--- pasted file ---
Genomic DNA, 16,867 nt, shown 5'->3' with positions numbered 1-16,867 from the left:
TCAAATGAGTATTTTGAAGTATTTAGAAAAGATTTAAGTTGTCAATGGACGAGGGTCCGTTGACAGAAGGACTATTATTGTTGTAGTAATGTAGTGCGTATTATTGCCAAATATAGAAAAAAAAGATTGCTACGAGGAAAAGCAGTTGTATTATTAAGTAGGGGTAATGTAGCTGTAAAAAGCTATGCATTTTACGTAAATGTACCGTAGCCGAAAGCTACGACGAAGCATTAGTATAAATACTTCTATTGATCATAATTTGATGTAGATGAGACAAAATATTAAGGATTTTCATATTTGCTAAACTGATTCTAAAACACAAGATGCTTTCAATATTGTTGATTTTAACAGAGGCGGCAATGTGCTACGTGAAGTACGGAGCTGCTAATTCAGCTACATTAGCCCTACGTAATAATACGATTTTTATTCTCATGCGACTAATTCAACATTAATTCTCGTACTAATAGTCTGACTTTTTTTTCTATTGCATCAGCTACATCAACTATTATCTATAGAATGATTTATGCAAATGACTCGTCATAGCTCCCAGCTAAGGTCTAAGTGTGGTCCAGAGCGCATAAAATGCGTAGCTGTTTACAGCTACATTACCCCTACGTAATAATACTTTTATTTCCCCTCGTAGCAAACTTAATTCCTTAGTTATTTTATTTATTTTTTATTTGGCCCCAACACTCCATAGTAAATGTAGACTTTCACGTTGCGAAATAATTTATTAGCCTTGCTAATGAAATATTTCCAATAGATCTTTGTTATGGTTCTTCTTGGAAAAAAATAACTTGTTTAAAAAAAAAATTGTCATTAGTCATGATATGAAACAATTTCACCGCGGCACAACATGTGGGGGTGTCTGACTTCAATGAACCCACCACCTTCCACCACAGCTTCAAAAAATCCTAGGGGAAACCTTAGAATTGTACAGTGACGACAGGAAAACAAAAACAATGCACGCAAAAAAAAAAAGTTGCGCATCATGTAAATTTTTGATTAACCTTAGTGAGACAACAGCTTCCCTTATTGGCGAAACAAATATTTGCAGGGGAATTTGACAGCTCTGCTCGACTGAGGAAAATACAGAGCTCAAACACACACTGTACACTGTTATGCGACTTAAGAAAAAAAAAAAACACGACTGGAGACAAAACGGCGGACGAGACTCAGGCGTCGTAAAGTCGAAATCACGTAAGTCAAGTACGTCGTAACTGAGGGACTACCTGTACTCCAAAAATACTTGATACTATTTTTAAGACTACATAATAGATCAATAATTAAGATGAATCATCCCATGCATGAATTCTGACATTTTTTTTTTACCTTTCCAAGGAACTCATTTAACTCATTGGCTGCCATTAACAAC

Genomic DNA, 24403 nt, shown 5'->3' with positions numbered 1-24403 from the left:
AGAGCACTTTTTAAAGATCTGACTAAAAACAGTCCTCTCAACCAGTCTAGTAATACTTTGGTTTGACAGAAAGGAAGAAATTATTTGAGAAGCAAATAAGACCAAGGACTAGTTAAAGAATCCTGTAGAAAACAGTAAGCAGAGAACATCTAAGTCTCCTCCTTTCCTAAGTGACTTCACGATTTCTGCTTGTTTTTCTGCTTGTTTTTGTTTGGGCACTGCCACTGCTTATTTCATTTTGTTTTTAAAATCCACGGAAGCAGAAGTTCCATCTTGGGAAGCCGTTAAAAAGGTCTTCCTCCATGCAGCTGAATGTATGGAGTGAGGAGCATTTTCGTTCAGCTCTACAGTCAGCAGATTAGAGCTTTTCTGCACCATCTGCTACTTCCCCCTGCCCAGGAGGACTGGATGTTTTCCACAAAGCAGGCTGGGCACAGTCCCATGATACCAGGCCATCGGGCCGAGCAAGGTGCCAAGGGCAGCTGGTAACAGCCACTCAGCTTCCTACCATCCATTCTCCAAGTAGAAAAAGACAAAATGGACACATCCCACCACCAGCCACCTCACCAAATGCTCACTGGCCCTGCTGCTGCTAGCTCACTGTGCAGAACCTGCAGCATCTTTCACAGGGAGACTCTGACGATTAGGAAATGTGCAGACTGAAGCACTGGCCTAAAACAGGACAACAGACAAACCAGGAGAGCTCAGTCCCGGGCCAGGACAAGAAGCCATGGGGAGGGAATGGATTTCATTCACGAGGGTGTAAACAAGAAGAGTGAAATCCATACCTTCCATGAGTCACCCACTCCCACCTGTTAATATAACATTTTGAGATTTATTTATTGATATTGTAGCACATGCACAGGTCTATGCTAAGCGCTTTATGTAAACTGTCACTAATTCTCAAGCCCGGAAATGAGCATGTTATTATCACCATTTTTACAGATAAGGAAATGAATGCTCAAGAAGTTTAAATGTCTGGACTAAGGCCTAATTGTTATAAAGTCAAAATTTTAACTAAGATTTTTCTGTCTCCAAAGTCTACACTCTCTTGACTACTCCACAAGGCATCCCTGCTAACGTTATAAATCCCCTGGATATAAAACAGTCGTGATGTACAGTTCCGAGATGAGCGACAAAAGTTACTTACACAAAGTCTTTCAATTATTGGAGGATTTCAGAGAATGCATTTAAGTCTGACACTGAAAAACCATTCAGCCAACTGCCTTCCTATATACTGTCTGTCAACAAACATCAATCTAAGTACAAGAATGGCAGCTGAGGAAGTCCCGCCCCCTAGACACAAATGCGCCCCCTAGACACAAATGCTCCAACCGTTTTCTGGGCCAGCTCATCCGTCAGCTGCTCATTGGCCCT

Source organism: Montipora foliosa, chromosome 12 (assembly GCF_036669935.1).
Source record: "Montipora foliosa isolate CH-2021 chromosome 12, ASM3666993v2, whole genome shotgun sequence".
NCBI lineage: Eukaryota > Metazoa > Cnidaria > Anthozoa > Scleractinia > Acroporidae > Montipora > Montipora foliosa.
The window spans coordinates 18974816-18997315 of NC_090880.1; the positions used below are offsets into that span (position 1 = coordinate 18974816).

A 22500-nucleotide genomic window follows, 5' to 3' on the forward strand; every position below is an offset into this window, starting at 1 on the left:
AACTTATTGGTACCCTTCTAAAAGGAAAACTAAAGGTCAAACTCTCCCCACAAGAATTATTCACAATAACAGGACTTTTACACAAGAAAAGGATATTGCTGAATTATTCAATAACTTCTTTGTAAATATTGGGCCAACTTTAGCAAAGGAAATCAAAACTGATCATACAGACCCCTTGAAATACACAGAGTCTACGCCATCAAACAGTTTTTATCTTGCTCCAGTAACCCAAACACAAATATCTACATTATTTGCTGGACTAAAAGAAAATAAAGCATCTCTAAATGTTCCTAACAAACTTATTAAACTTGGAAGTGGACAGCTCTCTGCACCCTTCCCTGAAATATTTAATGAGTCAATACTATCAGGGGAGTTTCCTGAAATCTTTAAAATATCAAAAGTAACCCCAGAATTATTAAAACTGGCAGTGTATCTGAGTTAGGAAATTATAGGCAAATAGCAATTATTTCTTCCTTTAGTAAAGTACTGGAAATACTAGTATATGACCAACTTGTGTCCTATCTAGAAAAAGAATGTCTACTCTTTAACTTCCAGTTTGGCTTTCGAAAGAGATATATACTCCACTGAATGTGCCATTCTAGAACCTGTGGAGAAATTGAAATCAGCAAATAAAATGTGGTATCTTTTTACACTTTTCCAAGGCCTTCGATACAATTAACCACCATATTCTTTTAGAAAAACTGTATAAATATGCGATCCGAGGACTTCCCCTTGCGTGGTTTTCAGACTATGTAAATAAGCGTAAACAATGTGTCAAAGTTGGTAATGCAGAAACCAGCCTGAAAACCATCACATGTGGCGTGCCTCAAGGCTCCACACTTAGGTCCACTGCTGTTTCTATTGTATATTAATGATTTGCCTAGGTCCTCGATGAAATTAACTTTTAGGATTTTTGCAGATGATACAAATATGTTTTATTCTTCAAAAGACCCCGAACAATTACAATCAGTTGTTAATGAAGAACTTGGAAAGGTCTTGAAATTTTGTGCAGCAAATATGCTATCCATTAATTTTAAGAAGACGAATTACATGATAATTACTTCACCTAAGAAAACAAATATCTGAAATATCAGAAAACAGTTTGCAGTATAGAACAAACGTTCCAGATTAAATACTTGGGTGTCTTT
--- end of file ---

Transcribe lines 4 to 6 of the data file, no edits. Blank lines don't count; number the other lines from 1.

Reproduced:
AGAGCACTTTTTAAAGATCTGACTAAAAACAGTCCTCTCAACCAGTCTAGTAATACTTTGGTTTGACAGAAAGGAAGAAATTATTTGAGAAGCAAATAAGACCAAGGACTAGTTAAAGAATCCTGTAGAAAACAGTAAGCAGAGAACATCTAAGTCTCCTCCTTTCCTAAGTGACTTCACGATTTCTGCTTGTTTTTCTGCTTGTTTTTGTTTGGGCACTGCCACTGCTTATTTCATTTTGTTTTTAAAATCCACGGAAGCAGAAGTTCCATCTTGGGAAGCCGTTAAAAAGGTCTTCCTCCATGCAGCTGAATGTATGGAGTGAGGAGCATTTTCGTTCAGCTCTACAGTCAGCAGATTAGAGCTTTTCTGCACCATCTGCTACTTCCCCCTGCCCAGGAGGACTGGATGTTTTCCACAAAGCAGGCTGGGCACAGTCCCATGATACCAGGCCATCGGGCCGAGCAAGGTGCCAAGGGCAGCTGGTAACAGCCACTCAGCTTCCTACCATCCATTCTCCAAGTAGAAAAAGACAAAATGGACACATCCCACCACCAGCCACCTCACCAAATGCTCACTGGCCCTGCTGCTGCTAGCTCACTGTGCAGAACCTGCAGCATCTTTCACAGGGAGACTCTGACGATTAGGAAATGTGCAGACTGAAGCACTGGCCTAAAACAGGACAACAGACAAACCAGGAGAGCTCAGTCCCGGGCCAGGACAAGAAGCCATGGGGAGGGAATGGATTTCATTCACGAGGGTGTAAACAAGAAGAGTGAAATCCATACCTTCCATGAGTCACCCACTCCCACCTGTTAATATAACATTTTGAGATTTATTTATTGATATTGTAGCACATGCACAGGTCTATGCTAAGCGCTTTATGTAAACTGTCACTAATTCTCAAGCCCGGAAATGAGCATGTTATTATCACCATTTTTACAGATAAGGAAATGAATGCTCAAGAAGTTTAAATGTCTGGACTAAGGCCTAATTGTTATAAAGTCAAAATTTTAACTAAGATTTTTCTGTCTCCAAAGTCTACACTCTCTTGACTACTCCACAAGGCATCCCTGCTAACGTTATAAATCCCCTGGATATAAAACAGTCGTGATGTACAGTTCCGAGATGAGCGACAAAAGTTACTTACACAAAGTCTTTCAATTATTGGAGGATTTCAGAGAATGCATTTAAGTCTGACACTGAAAAACCATTCAGCCAACTGCCTTCCTATATACTGTCTGTCAACAAACATCAATCTAAGTACAAGAATGGCAGCTGAGGAAGTCCCGCCCCCTAGACACAAATGCGCCCCCTAGACACAAATGCTCCAACCGTTTTCTGGGCCAGCTCATCCGTCAGCTGCTCATTGGCCCT

Source organism: Montipora foliosa, chromosome 12 (assembly GCF_036669935.1).
Source record: "Montipora foliosa isolate CH-2021 chromosome 12, ASM3666993v2, whole genome shotgun sequence".